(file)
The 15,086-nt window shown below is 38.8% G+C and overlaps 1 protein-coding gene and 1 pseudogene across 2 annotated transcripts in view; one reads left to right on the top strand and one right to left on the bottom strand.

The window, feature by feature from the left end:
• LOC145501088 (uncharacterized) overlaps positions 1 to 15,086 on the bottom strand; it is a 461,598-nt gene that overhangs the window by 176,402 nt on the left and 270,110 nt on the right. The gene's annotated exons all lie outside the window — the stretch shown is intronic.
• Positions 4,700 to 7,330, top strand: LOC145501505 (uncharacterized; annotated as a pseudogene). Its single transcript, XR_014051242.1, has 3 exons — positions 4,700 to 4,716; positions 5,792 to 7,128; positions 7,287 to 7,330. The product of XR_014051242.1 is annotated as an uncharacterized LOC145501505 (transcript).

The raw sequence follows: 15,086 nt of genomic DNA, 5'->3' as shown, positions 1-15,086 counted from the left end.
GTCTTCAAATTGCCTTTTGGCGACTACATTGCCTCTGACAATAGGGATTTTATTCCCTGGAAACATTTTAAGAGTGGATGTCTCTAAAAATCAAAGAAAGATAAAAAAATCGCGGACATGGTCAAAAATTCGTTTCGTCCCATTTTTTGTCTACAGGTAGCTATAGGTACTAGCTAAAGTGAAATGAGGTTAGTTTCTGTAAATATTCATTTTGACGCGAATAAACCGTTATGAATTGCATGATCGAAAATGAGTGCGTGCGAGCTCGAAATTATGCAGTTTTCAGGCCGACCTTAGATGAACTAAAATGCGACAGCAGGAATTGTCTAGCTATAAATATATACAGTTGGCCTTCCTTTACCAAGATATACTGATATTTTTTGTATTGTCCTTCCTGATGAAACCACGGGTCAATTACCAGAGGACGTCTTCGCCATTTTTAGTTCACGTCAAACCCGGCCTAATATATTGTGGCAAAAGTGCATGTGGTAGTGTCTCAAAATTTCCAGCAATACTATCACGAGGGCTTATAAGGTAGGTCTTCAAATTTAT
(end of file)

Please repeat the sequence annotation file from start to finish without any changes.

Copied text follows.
The 15,086-nt window shown below is 38.8% G+C and overlaps 1 protein-coding gene and 1 pseudogene across 2 annotated transcripts in view; one reads left to right on the top strand and one right to left on the bottom strand.

The window, feature by feature from the left end:
• LOC145501088 (uncharacterized) overlaps positions 1 to 15,086 on the bottom strand; it is a 461,598-nt gene that overhangs the window by 176,402 nt on the left and 270,110 nt on the right. The gene's annotated exons all lie outside the window — the stretch shown is intronic.
• Positions 4,700 to 7,330, top strand: LOC145501505 (uncharacterized; annotated as a pseudogene). Its single transcript, XR_014051242.1, has 3 exons — positions 4,700 to 4,716; positions 5,792 to 7,128; positions 7,287 to 7,330. The product of XR_014051242.1 is annotated as an uncharacterized LOC145501505 (transcript).

The raw sequence follows: 15,086 nt of genomic DNA, 5'->3' as shown, positions 1-15,086 counted from the left end.
GTCTTCAAATTGCCTTTTGGCGACTACATTGCCTCTGACAATAGGGATTTTATTCCCTGGAAACATTTTAAGAGTGGATGTCTCTAAAAATCAAAGAAAGATAAAAAAATCGCGGACATGGTCAAAAATTCGTTTCGTCCCATTTTTTGTCTACAGGTAGCTATAGGTACTAGCTAAAGTGAAATGAGGTTAGTTTCTGTAAATATTCATTTTGACGCGAATAAACCGTTATGAATTGCATGATCGAAAATGAGTGCGTGCGAGCTCGAAATTATGCAGTTTTCAGGCCGACCTTAGATGAACTAAAATGCGACAGCAGGAATTGTCTAGCTATAAATATATACAGTTGGCCTTCCTTTACCAAGATATACTGATATTTTTTGTATTGTCCTTCCTGATGAAACCACGGGTCAATTACCAGAGGACGTCTTCGCCATTTTTAGTTCACGTCAAACCCGGCCTAATATATTGTGGCAAAAGTGCATGTGGTAGTGTCTCAAAATTTCCAGCAATACTATCACGAGGGCTTATAAGGTAGGTCTTCAAATTTAT